Turning point #4: September 1974 -- 1974 started out very high-powered with an okay Vegas stint and a awesome tour with two stops in Richmond, and four stops in Memphis. The Memphis show still is one of the last times Elvis really had the gas in the tank. The Summer tour was decent, but seemingly flat. Elvis tried to shake stuff up in August for Vegas in almost a That's The Way it is type of vigor - but ended the tour with a very bizare show. Maybe bizare would have been thrown off as cool in 1970 - but here there was something wrong and most people probably could see it even then. The last tour of 1974 had its moments, but it was the first time were Elvis was no longer professional.

Turning point #5: August 1975 -- Elvis did pretty good in December 1975 and while there was some mistakes and weight gain in the New Years Eve concert - Elvis was still doing mostly okay. However, when he turned 40 in Jan 1975 -- things started to change. Elvis did some great concerts in Vegas and on tour in 1975 - and he even put on some rocking shows in August before just leaving. Whether he was really sick, or just sick of Vegas is unknown. We do know he almost died on August 16, 1975 in a airplane and he was very heavy in August. He didn't actually tour again until March 1976, and by then things were really different.

Outside of the great December tour, where Elvis sounded really up and excited to be singing - most of 1976 was down. 1977 was even worse. The drug use had to really be rampant after 1975, because Elvis never really was the same man after August 1975. He did make some effort in 1977 to improve, at least in April-May - but after that he stop caring until June 21 and that might have just been luck.

Re: 1972 as the turning point in Elvis' life and career?

Tue Jan 15, 2013 9:12 pm

February 23, 1972, is the night that changed Elvis life forever. This was the night in Vegas where Priscilla told Elvis that she was leaving him for another man. From that point on it was down hill, he never got over it. His drugs usage increased and his weight and health took a major hit. He went out of control. The two people who could have done something to stop it, did nothing. I am referring to his dad and Colonel Parker.

Re: 1972 as the turning point in Elvis' life and career?

Tue Jan 15, 2013 10:08 pm

Although the decline probably started before 1973-after Aloha it seems to have become very evident. He became increasingly bored and was unchallenged.

Re: 1972 as the turning point in Elvis' life and career?

Tue Jan 15, 2013 10:40 pm

I agree with the 1972 statement. Although 1973's Aloha was a great commercual success and he looked good, to me that concert was not nearly as good as the ones in 1972 and the song selection very strange. 1973-74 were also not good record release wise. Things picked up a bit later with Promised Land and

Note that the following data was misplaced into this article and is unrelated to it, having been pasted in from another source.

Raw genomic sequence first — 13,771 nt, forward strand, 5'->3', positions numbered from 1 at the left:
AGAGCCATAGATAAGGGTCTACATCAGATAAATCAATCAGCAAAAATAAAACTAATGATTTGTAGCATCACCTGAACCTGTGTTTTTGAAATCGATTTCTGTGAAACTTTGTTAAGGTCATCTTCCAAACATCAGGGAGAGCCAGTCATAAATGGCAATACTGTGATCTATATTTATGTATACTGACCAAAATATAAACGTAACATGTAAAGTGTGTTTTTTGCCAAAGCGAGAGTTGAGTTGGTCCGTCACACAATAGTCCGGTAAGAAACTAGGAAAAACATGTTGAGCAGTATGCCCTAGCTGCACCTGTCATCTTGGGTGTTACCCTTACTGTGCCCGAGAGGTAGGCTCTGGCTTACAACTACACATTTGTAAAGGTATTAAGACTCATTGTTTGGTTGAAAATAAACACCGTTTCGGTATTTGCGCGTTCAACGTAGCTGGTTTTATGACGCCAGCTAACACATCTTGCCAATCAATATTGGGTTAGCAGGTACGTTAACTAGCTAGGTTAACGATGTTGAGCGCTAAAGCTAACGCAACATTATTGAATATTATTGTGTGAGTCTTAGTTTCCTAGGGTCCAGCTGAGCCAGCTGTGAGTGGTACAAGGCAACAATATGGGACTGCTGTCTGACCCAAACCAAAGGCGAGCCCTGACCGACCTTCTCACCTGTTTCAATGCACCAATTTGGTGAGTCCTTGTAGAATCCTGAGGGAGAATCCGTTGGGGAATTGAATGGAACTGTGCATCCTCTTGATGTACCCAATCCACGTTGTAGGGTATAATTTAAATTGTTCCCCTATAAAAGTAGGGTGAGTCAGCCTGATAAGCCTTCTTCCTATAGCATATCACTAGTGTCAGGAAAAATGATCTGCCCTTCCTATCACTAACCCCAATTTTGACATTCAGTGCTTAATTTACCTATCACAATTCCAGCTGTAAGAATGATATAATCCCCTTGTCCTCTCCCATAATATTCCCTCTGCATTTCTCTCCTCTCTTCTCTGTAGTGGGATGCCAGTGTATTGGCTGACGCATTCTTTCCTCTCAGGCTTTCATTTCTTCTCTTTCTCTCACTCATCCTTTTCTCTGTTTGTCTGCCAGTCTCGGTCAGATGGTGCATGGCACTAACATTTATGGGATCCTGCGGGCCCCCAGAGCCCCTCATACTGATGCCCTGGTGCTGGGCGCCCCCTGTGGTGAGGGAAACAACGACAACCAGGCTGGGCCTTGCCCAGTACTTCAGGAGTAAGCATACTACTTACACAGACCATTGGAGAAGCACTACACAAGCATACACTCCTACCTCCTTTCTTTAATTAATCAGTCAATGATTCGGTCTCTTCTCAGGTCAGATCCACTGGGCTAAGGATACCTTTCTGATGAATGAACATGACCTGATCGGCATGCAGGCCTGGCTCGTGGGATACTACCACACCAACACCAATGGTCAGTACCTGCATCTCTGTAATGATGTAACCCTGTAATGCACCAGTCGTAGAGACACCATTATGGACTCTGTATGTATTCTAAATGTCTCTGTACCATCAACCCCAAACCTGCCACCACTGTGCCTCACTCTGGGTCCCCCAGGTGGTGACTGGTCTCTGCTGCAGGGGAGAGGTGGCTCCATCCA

T-R-O-U-B-L-E but still he wasnt getting the airplay and sales were not what they were. His career was never the same after the blazing tour of 1972.

Re: 1972 as the turning point in Elvis' life and career?

Tue Jan 15, 2013 11:25 pm

And also his health was deteriorating fast after Aloha begining with his first hospital prolonged stay in October 1973.

Re: 1972 as the turning point in Elvis' life and career?

Wed Jan 16, 2013 2:15 am

InheritTheWind wrote:
samses wrote:I thin the turning point was in september 1970 after the cameras left Vegas. Elvis made a strange but good studio visit in september and a few months later ha made the (in) famous trip to see Nixon. After september 1970, he never was the same on the studio or live.


Exactly. Everything seemed to change after September 1970: His look, his demeanor and his voice. I always wonder if things went especially insane for Elvis after the death threat in August 1970. He seemed to become even more obsessed with guns. And in Peter Guralnick's Careless Love he told how Joyce Bova said that “He appeared boastful in a way she didn’t remember, talking almost nonstop about the assassination threat with a bravado that seemed almost cruel...”

By December 1970 he looked like a different person: You can clearly see the difference in the photos with Nixon and the pictures taken at Sonny West’s wedding. (Looking smug with his badge and having macho pictures taken with guns.) Compare this Elvis with the person who seemed like the coolest person in the world in 1968 and 1969.

The most disturbing change, for me at least, was the deterioration in his voice. During his Vegas gigs in January/February his voice still sounds OK but nothing like his 1968 and 1969 prime. (But he could still pull of the beginning of Hound Dog pretty darn well.) But by the time he did his recording sessions in March 1971 his voice deteriorated remarkably. His voice sounds thin and quivering with none of the richness or control that he had in 1969. Compare the vocal on “The First Noel” to almost any song from his 1969 recording sessions. It sounds like a different singer. I realize he had issues with glaucoma but his voice would never be the same again after 1970.